April 29, 2015

As Moore's Law Turns 50, Processor Market Keeps On Innovating

Intel 14 nm transistor

Two weeks ago, the tech world celebrated the 50th anniversary of Moore's Law -- Intel cofounder Gordon Moore's tenet that transistors per chip would roughly double every two years. For several decades, analysts have wrongly predicted the end of Moore's Law, only to see it bounce back like Flubber. The end does indeed appear to be coming, but probably not for at least 10 years, according to Intel Senior Fellow Mark Bohr, quoted in a recent PC Mag article.

Even if the upcoming shift to 10-nanometer, 7 nm, or possibly 4 nm, processes finally push up against the limits of semiconductor miniaturization, semiconductors will likely continue to grow more varied and adaptable, while gaining more human-like neural processing capabilities. Last month, for example, Qualcomm announced an emerging cognitive computing technology called Zeroth, which it intends to start baking into future Snapdragon system-on-chips.

Meanwhile, more iterative advances continue to change how we use processors and the increasingly complex, multi-core SoCs built around them. Here's a brief look at some Linux- and Android-related chip highlights culled from only the last few weeks: an open MIPS core for academics, new Cortex-A72 details, MediaTek's deca-core Helio X20 SoC, and TI's new DSP-fueled FPGA competitor.

Imagination releases Linux-ready open MIPS core for academics

Imagination Technologies gets a bad rap in the open source world for selling one of the most closed proprietary graphics co-processors around. (If PowerVR wasn't so good, we wouldn't complain so much.) Yet the MIPS architecture it acquired a few years ago has always been one of the more open, or at least well documented, of the major computing platforms. MIPSfpga-architectureImagination is continuing the tradition by releasing a special free and transparent version of its 32-bit MicroAptiv processor called MIPSfpga.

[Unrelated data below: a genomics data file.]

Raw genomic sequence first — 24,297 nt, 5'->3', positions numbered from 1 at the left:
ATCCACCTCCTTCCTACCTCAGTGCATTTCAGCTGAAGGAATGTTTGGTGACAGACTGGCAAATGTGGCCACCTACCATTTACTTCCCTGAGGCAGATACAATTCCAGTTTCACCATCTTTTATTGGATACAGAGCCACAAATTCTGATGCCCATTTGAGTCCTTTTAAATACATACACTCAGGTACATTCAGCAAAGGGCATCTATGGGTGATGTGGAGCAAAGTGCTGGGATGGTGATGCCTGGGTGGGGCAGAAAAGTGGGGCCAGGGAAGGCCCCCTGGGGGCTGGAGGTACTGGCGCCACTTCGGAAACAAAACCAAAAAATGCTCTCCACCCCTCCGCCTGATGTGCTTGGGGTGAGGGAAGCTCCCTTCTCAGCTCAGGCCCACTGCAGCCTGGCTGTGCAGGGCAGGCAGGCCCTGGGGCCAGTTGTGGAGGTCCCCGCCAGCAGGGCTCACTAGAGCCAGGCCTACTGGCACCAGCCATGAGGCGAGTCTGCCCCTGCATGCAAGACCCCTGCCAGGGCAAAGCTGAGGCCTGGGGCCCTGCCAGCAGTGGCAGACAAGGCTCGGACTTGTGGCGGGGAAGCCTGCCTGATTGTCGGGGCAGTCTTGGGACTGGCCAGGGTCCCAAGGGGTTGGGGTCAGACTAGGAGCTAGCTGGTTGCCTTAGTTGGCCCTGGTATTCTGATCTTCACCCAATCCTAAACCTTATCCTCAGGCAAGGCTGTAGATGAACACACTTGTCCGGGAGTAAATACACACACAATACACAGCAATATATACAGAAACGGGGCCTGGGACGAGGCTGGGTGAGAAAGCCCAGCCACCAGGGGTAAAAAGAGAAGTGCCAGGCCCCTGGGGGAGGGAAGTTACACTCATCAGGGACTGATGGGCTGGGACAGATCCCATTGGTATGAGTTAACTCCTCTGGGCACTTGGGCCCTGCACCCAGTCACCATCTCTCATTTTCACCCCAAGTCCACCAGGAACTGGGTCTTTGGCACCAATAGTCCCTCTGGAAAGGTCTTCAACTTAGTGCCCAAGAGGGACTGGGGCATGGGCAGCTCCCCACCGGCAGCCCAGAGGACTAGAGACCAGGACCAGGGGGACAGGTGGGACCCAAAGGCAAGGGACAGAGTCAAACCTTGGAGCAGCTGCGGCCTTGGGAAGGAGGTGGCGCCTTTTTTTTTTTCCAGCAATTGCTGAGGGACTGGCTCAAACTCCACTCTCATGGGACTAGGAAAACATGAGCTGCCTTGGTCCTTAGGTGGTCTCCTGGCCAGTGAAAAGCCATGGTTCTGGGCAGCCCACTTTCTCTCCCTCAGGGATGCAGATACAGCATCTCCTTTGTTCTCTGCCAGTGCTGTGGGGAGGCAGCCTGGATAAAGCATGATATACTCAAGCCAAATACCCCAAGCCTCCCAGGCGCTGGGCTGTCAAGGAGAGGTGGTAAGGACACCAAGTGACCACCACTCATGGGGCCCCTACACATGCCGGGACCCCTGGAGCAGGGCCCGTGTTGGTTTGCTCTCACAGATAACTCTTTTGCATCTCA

Starting in May, MIPSfpga will be available to academic institutions as a fully visible RTL design that can run on FPGAs. It's free and open, but not fully open source. Researchers can see deep into the design and modify it at will, but cannot implement it in silicon or establish patents based on it without an agreement.

The device is more like a microcontroller than a full application processor, but you can run Linux on it. The final Linux code will take a few more months, however.

MIPS is popular in computer research and education due in part to its substantial documentation, as well as its "true RISC" attributes. By comparison, ARM and x86 have morphed a lot more over the years from their RISC roots. However, the lack of a highly visible working MIPS model has been a challenge for educators.

MIPSfpga is more simplified than MicroAptiv, and it modifies the MIPS load/store architecture with a more elegant “instruction bonding” technology, but otherwise stays close to its roots. The chip design ships with FPGA implementation guides and teaching materials. More information and sign-up for access may be found at Imagination's website.

In another MIPS-related open source development this week, Cavium, which builds MIPS-based Octeon III processors for high-end networking and storage applications, announced that its lower-end, MIPS64-based CN70/71XX versions of its Octeon III SoCs will ship with a free, open source OpenWRT Linux distribution. Designed for consumer/SMB routers and security appliances, the SoCs also support commercial, carrier-grade Linux distros including Wind River Linux and Cavium's own MontaVista Linux. However, the optimized, lightweight OpenWRT distribution can open up more resources for enterprise applications, says Cavium.

Meanwhile, a fully open source RISC design called RISC-V is progressing at UC Berkeley, along with an associated lowRISC project that plans to build an open source SoC and hacker board to run it. The lowRISC project just released its first preview version of the Linux-oriented SoC design, which demonstrates support for tagged memory.